Hilton’s stock rises as analysts welcome new partnership with boutique chain

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Hilton Worldwide Holdings Inc.’s stock rose 1.2% Wednesday, reversing its early losses as analysts focused on a fourth-quarter profit beat and news of a new partnership.

The company
— which owns brands including the Waldorf Astoria, LXR Hotels & Resorts, Conrad Hotels & Resorts, Hilton Hotels & Resorts and DoubleTree by Hilton — said it’s teaming up with Small Luxury Hotels of the World, or SLH.

SLH is a group of 560 luxury boutique hotels spanning 90 countries. Under the terms of their deal, Hilton guests will be able to book and earn and redeem points for stays at those hotels.

“These locations are highly complementary to Hilton’s vast network of hotels and will give guests access to additional luxury accommodations in hundreds of new destinations,” the company said.

Hilton posted net income of $148 million, or 57 cents a share, for the quarter, down from $328 million, or $1.21 a share, in the year-earlier period. Adjusted per-share earnings came to $1.68, ahead of the $1.57 FactSet consensus.

Revenue rose to $2.609 billion from $2.444 billion a year ago, and matched the FactSet consensus.

Systemwide revenue per available room rose 5.7% on a currency-neutral basis and was up 13.5% compared to the same period in 2019, before the onset of the COVID-19 pandemic. Hilton added 24,000 rooms in the quarter.

Read now: Marriott and Hilton added thousands of hotel rooms in 2023 amid travel rebound

“Positive momentum in openings continued throughout the year, with more openings in the fourth quarter than any other quarter in the company’s history,’ CEO Christopher J. Nassetta said in a statement.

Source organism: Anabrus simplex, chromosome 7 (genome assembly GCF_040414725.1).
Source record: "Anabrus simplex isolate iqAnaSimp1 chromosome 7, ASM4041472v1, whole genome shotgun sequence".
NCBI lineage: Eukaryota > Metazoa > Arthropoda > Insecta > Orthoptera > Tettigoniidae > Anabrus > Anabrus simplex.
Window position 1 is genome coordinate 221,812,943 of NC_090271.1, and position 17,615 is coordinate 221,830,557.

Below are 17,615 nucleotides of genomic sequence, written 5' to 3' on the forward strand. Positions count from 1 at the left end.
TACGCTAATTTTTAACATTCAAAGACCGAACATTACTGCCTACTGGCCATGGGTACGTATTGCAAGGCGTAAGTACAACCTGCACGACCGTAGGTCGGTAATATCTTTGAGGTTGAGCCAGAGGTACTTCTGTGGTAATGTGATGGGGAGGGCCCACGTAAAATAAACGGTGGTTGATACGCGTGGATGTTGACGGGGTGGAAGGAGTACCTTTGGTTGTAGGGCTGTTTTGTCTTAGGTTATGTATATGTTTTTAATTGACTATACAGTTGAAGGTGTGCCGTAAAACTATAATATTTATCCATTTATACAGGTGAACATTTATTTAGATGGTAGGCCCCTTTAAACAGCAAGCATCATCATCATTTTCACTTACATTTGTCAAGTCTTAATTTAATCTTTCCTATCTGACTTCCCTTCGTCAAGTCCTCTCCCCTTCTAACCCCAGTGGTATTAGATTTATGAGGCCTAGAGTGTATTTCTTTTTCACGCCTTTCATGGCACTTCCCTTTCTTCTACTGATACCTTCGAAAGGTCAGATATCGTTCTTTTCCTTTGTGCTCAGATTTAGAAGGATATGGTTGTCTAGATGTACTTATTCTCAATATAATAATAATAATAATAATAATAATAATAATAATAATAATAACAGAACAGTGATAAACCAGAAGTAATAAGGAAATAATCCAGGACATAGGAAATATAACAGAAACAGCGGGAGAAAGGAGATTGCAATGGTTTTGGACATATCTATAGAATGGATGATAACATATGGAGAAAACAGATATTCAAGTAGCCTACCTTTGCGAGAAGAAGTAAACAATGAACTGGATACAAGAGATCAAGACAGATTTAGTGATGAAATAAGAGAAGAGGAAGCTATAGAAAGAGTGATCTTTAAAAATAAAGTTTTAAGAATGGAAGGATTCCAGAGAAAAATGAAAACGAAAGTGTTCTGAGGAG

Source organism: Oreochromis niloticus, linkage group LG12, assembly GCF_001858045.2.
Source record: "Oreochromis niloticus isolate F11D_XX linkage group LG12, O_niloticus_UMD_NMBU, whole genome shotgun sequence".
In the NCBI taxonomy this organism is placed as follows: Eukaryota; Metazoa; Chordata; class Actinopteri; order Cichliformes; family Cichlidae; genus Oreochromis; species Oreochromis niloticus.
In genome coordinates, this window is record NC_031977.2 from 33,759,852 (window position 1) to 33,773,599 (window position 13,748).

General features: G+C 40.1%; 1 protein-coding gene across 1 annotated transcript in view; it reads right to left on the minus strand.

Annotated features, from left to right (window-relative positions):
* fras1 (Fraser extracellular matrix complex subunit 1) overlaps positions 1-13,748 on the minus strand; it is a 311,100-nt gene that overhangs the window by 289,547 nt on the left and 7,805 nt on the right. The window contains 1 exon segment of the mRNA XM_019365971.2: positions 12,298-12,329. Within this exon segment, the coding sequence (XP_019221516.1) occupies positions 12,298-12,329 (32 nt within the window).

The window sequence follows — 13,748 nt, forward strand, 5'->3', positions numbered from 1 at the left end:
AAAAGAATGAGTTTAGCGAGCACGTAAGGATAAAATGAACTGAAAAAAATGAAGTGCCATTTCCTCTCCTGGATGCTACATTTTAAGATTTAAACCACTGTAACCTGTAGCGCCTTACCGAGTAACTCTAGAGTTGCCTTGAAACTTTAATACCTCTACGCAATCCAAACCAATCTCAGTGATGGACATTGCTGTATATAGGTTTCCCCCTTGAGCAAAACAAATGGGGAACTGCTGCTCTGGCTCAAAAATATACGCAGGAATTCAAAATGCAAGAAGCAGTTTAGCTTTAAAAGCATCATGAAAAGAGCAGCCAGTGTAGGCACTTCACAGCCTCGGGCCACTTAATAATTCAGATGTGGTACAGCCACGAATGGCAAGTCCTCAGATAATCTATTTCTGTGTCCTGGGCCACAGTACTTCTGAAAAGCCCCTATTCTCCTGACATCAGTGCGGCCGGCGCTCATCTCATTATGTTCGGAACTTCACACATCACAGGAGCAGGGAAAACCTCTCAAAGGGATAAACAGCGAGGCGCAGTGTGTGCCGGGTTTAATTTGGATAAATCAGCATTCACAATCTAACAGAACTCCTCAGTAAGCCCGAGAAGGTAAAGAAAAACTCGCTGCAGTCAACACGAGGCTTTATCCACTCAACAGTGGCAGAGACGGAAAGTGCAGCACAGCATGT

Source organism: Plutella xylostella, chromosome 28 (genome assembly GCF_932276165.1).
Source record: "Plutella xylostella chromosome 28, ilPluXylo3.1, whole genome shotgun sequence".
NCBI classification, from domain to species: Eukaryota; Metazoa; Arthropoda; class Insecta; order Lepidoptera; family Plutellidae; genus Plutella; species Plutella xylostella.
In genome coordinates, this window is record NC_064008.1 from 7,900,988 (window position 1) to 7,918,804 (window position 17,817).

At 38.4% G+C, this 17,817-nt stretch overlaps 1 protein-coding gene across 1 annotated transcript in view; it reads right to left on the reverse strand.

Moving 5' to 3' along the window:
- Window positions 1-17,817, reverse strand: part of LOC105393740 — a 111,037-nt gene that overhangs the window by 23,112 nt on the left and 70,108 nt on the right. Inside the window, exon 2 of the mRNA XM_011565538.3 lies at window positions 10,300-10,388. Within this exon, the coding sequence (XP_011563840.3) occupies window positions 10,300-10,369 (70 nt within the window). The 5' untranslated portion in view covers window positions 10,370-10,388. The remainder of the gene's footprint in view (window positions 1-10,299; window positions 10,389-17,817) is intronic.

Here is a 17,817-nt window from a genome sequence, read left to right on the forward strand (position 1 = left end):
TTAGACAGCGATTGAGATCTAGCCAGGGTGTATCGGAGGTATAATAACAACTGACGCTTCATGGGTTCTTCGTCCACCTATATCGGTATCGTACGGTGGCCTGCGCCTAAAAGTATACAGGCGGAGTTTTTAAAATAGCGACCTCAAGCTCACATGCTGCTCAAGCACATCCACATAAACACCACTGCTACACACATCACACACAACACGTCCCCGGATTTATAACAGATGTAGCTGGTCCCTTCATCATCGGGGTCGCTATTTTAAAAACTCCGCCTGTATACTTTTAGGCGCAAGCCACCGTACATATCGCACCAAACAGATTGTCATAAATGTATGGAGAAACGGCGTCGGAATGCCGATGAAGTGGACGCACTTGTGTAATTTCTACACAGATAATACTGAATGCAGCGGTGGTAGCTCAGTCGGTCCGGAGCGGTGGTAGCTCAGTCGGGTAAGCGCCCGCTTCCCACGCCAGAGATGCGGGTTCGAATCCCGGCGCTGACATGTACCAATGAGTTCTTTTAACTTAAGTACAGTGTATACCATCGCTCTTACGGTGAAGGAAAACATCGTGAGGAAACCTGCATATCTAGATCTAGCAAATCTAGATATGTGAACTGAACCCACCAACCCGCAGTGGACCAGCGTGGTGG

On a call with analysts, Nassetta said RevPAR was buoyed by strong international and group trends. Group RevPAR was up 6% due to an increase in small company meetings and convention demand.

“Demand continued to improve with December system-wide occupancy reaching 2019 peak levels,’ he said, according to a FactSet transcript.

The company is expecting those trends to continue with systemwide RevPAR to climb 2% to 4% for all of 2024 on a currency-neutral basis. It expects EPS to range from $6.57 to $6.71 and for adjusted EPS to range from $6.80 to $6.94. The FactSet consensus is for EPS of $7.05, but the company noted the guidance does not include any impact from share buybacks.

The company returned $2.5 billion to shareholders in 2023 between buybacks and dividends and expects to increase that to $3 billion in 2024.

For the first quarter, it expects adjusted EPS of $1.36 to $1.44, while FactSet is expecting $1.42.

The company is expecting an economic soft landing by year-end to restore occupancy to more normalized levels of demand, Nassetta said on the call.

 “And we believe given very low supply numbers that are continuing and continued decent economic growth that we’re going to continue to have pricing power there and everywhere else,” he added.

Melius Research said the report shows that Hilton is “humming” along as management confidence has grown over the last six months.

“Hilton has done a fantastic job of finding areas to exploit growth in a constrained market whether it’s conversions or interesting partnerships (like the Small Luxury Hotel one announced today),” analysts Conor Cunningham and Daragh Regan wrote in a note to clients.

“As room growth accelerates (5-6%) above the anemic industry supply (1-
2%), Hilton has gained pricing power which continues to push RevPAR up
and to the right.”

The next catalyst will be the company’s March 19 investor day, where it’s expected to outline multi-year targets and discuss more of its earnings algorithm, they wrote. Melius has a buy rating on the stock.

The stock has gained 31.3% in the last 12 months, while the S&P 500
has gained 19%.

See also: Choice Hotels slams Wyndham’s claims of antitrust risk in its $85-a-share bid for its smaller rival

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